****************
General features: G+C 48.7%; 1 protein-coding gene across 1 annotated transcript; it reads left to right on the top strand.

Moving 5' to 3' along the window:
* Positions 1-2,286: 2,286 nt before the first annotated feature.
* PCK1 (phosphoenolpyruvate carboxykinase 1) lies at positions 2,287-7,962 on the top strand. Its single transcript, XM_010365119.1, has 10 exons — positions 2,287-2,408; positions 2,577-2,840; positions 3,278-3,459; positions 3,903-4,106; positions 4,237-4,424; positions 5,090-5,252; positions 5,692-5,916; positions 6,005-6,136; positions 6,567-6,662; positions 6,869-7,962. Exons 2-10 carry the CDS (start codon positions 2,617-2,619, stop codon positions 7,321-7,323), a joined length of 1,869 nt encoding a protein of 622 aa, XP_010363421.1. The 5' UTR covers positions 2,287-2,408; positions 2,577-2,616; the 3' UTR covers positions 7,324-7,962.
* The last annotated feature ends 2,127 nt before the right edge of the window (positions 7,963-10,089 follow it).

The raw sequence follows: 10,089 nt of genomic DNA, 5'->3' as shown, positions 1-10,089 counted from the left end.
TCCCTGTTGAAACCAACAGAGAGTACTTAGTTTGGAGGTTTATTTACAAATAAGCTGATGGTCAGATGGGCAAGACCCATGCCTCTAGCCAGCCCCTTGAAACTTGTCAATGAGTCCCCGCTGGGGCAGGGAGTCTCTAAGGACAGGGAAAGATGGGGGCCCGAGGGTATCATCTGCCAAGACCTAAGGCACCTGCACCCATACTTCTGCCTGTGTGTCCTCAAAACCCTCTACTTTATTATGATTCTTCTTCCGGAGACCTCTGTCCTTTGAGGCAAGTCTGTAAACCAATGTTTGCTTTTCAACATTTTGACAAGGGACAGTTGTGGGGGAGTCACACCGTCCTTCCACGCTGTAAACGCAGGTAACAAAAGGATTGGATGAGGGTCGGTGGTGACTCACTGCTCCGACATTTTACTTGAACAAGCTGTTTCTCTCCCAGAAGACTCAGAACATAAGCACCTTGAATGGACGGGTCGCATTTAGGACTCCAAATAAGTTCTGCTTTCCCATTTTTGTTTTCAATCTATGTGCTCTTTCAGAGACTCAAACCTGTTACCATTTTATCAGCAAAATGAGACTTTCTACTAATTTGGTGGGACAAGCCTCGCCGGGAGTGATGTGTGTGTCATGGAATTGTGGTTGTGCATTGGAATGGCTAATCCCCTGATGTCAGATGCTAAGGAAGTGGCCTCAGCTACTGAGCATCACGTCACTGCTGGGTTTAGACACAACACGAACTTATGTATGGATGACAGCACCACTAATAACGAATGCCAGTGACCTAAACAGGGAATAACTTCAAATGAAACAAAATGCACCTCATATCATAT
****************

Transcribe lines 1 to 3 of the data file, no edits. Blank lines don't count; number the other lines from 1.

General features: G+C 48.7%; 1 protein-coding gene across 1 annotated transcript; it reads left to right on the top strand.

Moving 5' to 3' along the window:
* Positions 1-2,286: 2,286 nt before the first annotated feature.